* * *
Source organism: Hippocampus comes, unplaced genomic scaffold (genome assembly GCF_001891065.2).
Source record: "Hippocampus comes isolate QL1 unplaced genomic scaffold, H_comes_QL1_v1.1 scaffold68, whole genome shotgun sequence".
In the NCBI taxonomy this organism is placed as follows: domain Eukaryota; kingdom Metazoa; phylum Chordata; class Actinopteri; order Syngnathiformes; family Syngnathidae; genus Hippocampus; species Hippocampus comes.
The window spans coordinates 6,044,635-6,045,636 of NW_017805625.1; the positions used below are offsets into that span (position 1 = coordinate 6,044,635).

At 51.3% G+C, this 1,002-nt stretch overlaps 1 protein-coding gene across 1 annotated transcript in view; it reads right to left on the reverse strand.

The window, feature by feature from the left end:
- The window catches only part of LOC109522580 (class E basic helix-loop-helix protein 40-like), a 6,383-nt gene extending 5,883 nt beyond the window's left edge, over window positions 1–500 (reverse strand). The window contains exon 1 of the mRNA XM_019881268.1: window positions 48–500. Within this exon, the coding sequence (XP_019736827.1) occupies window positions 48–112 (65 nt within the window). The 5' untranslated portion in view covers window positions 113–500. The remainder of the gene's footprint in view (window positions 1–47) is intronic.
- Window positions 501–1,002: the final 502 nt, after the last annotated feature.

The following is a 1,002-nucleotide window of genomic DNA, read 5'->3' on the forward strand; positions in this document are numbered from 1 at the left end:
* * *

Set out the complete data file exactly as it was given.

Source organism: Hippocampus comes, unplaced genomic scaffold (genome assembly GCF_001891065.2).
Source record: "Hippocampus comes isolate QL1 unplaced genomic scaffold, H_comes_QL1_v1.1 scaffold68, whole genome shotgun sequence".
In the NCBI taxonomy this organism is placed as follows: domain Eukaryota; kingdom Metazoa; phylum Chordata; class Actinopteri; order Syngnathiformes; family Syngnathidae; genus Hippocampus; species Hippocampus comes.
The window spans coordinates 6,044,635-6,045,636 of NW_017805625.1; the positions used below are offsets into that span (position 1 = coordinate 6,044,635).

At 51.3% G+C, this 1,002-nt stretch overlaps 1 protein-coding gene across 1 annotated transcript in view; it reads right to left on the reverse strand.

The window, feature by feature from the left end:
- The window catches only part of LOC109522580 (class E basic helix-loop-helix protein 40-like), a 6,383-nt gene extending 5,883 nt beyond the window's left edge, over window positions 1–500 (reverse strand). The window contains exon 1 of the mRNA XM_019881268.1: window positions 48–500. Within this exon, the coding sequence (XP_019736827.1) occupies window positions 48–112 (65 nt within the window). The 5' untranslated portion in view covers window positions 113–500. The remainder of the gene's footprint in view (window positions 1–47) is intronic.
- Window positions 501–1,002: the final 502 nt, after the last annotated feature.

The following is a 1,002-nucleotide window of genomic DNA, read 5'->3' on the forward strand; positions in this document are numbered from 1 at the left end: